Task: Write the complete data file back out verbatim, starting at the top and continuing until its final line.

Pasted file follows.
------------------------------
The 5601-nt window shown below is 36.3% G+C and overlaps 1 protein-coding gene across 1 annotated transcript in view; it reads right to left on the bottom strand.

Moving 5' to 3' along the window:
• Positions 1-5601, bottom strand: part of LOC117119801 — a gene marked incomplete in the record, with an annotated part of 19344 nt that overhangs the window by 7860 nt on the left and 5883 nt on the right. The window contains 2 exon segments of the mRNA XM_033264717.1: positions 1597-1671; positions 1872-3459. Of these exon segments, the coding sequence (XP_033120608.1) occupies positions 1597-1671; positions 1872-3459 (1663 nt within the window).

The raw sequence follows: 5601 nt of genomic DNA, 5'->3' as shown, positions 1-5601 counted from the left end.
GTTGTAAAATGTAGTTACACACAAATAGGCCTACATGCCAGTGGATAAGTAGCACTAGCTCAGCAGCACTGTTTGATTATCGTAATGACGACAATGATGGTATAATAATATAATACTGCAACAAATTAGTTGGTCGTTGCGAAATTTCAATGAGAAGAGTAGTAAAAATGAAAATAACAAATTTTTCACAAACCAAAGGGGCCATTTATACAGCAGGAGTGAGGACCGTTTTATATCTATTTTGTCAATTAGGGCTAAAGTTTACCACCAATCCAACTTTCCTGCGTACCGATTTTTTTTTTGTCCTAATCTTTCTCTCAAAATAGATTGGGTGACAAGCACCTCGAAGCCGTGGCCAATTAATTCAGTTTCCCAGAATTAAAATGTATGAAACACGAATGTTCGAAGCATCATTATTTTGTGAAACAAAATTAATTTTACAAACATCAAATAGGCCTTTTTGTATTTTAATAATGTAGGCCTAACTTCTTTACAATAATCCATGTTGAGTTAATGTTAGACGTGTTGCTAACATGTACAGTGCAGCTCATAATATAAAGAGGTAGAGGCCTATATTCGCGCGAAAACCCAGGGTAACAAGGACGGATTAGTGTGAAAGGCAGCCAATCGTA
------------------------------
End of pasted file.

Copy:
The 5601-nt window shown below is 36.3% G+C and overlaps 1 protein-coding gene across 1 annotated transcript in view; it reads right to left on the bottom strand.

Moving 5' to 3' along the window:
• Positions 1-5601, bottom strand: part of LOC117119801 — a gene marked incomplete in the record, with an annotated part of 19344 nt that overhangs the window by 7860 nt on the left and 5883 nt on the right. The window contains 2 exon segments of the mRNA XM_033264717.1: positions 1597-1671; positions 1872-3459. Of these exon segments, the coding sequence (XP_033120608.1) occupies positions 1597-1671; positions 1872-3459 (1663 nt within the window).

The raw sequence follows: 5601 nt of genomic DNA, 5'->3' as shown, positions 1-5601 counted from the left end.
GTTGTAAAATGTAGTTACACACAAATAGGCCTACATGCCAGTGGATAAGTAGCACTAGCTCAGCAGCACTGTTTGATTATCGTAATGACGACAATGATGGTATAATAATATAATACTGCAACAAATTAGTTGGTCGTTGCGAAATTTCAATGAGAAGAGTAGTAAAAATGAAAATAACAAATTTTTCACAAACCAAAGGGGCCATTTATACAGCAGGAGTGAGGACCGTTTTATATCTATTTTGTCAATTAGGGCTAAAGTTTACCACCAATCCAACTTTCCTGCGTACCGATTTTTTTTTTGTCCTAATCTTTCTCTCAAAATAGATTGGGTGACAAGCACCTCGAAGCCGTGGCCAATTAATTCAGTTTCCCAGAATTAAAATGTATGAAACACGAATGTTCGAAGCATCATTATTTTGTGAAACAAAATTAATTTTACAAACATCAAATAGGCCTTTTTGTATTTTAATAATGTAGGCCTAACTTCTTTACAATAATCCATGTTGAGTTAATGTTAGACGTGTTGCTAACATGTACAGTGCAGCTCATAATATAAAGAGGTAGAGGCCTATATTCGCGCGAAAACCCAGGGTAACAAGGACGGATTAGTGTGAAAGGCAGCCAATCGTA